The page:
Who, What & Where

  • Gham Power
  • 52 kW solar-powered mini-grids
  • Khotang (Nepal)

The Company

Gham Power Nepal is the capacity of lead technology provider and equity investor in the project; Ncell (telecommunications provider) as anchor tenant; financial assistance came from Asian Development Bank (ADB), GSM Association (GSMA) and DOEN Stichting Foundation; local communities in Khotang are the direct beneficiaries and equity investors.

The Challenge

Nepal witnessed its worst energy crisis in the decade preceding 2014. During drier seasons of the year, power cuts averaged at around 16 hours a day. Rural areas faced the greatest plight because of substantially low rate of electrification and the slow progress of grid extensions in remote locations due to rough terrains. Realising that decentralised off-grid energy solutions were still not adapted in the local context of Nepal, Gham Power teamed up with donors and financiers to install mini-mini-grids in the eastern hilly region of Nepal, where electrification rate remained minimal. Since this was the first mini-grid solar PV hybrid mini-grid project in Nepal, it provided Gham with an opportunity to: generate early success stories and a viable business case for such mini-grids in rural Nepal for private financiers, break the acceptance hurdle that surrounded solar technology at the time for rural settlers, as well as test the right financing mix and business model for 20 similar projects that Gham aims to install before December 2022.

Renewable Solution

After initial agreements with the selected communities in Harkapur and Chyasmitar, a load analysis was conducted. Each household was geo-tagged and follow-up questionnaires sought to manually calculate the load requirements of each household. Geo-locating households also helped when designing transmission lines.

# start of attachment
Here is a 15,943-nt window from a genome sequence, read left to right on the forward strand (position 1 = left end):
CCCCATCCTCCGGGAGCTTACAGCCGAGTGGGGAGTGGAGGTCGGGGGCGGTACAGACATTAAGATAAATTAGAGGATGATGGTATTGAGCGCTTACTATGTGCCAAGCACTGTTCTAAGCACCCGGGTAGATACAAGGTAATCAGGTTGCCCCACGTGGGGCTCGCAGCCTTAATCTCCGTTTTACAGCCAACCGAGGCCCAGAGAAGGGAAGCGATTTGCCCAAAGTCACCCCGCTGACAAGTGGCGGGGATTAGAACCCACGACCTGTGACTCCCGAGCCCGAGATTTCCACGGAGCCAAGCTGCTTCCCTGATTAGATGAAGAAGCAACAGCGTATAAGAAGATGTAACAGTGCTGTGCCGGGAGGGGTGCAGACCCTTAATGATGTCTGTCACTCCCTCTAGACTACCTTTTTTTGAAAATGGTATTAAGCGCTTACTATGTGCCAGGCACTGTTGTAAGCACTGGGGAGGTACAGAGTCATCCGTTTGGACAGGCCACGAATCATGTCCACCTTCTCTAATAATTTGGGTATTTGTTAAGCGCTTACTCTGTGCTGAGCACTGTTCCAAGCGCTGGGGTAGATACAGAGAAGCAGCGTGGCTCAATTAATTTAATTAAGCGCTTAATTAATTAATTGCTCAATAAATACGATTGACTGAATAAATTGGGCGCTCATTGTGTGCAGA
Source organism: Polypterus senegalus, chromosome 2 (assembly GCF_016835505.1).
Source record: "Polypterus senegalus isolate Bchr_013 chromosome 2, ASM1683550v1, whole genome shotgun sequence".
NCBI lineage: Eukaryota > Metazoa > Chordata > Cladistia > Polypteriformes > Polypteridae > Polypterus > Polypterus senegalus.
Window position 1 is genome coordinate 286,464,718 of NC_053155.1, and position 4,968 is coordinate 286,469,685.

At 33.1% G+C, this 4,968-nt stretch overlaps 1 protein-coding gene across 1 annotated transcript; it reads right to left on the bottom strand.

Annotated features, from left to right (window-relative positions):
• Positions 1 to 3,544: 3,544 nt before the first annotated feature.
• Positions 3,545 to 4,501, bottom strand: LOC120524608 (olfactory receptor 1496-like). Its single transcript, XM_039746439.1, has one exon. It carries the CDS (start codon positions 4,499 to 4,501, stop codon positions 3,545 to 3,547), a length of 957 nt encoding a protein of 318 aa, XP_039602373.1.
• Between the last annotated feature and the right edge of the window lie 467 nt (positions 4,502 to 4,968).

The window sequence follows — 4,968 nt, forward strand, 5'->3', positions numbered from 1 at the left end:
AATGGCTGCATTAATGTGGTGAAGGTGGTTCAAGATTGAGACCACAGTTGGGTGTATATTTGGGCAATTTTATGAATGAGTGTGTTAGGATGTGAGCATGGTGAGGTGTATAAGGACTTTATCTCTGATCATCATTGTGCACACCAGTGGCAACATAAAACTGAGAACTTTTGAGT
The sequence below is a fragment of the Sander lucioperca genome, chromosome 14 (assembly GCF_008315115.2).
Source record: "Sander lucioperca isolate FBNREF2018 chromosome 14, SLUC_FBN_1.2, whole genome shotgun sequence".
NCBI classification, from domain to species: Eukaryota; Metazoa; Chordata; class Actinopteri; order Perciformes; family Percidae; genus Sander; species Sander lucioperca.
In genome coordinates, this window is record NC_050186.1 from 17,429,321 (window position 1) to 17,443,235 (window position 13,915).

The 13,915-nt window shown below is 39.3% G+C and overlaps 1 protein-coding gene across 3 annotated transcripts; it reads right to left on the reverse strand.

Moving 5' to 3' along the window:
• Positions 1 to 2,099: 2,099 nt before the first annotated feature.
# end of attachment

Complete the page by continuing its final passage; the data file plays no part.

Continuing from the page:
In 2015, upon installation of the two mini-grids, totaling 52 kWp that powered these two communities, operators were hired from among the communities and trained. This coupled with smart metering technologies enabled Gham Power to track maintenance issues and expedite services when required. Connected households have been provided with pre-paid smart meters to track energy usage. A pre-set energy ceiling has been levied on all households and mobile money top-ups increase households’ capacity to consume more electricity after the quotas have expired.

Regarding tracking and maintenance issues, the system is operated through remote diagnostics and a Schneider control panel that feeds data using internet connection. The calculations of the cost-savings of using these smart diagnostic measures are yet to be undertaken.

Project Financing and Costs

The mini-grids, which were designed to meet the energy needs of 83 households and 32 businesses, are owned by the Special Purpose Vehicle (SPV) which consists of representatives of all key stakeholders along with representatives from the local government. Gham Power also partly owns the mini-grid as a board member of SPV. Gham Power is also the primary point of contact for the SPV if maintenance issues arise. The primary beneficiaries ranked in the order of energy usage are: businesses (72%), Base Transceiver Station (BTS) towers that were installed at both sites by anchor tenants (19%) and households (9%).

After 10 years of operation, the ownership of the mini-grid will be transferred back to the local community. The project is financed through financial assistance from ADB, GSMA, and DOEN Foundation, equity investments from the community and Gham Power and debt from NMB bank. Total project cost for both the mini-grids in Harkapur and Chyasmitar is around USD 239,000. This figure represents the capital expenditure of the project. The targeted IRR of the project for private financiers was 10% over a 10-year period.

Project Outcome

At Harkapur, which is de-facto trade center for the wider community, productive end use devices have been introduced en masse. Grinding mills and smaller cold storage facilities were adopted and this decreased the harvest loss for the wider region. Modern technological solutions like computers and printing machines have been commercialised by businesses in the region for income generation. This has displaced traditional practices such as manual printing. Kerosene, Liquified Petroleum Gas (LPG) and firewood accounted for the majority of energy supply before the mini-grid was installed. Upon installation, 36% of the people reported that the mini-grid, was their only source of energy, while 82% reported the mini-grid as their primary source of energy. A survey conducted after a year of installation found that 40% of beneficiaries use electricity for longer periods of time than before. Combined, this helped displace 35.7 tonnes of CO2 at Harkapur and 15.3 tonnes of CO2 at Chyasmitar per year.

Next Steps

Gham Power aims to install 20 similar projects before December 2022.

 

Source: Private Sector Driven Business Models for Clean Energy Mini-Grids: Lessons learnt from South and South-East-Asia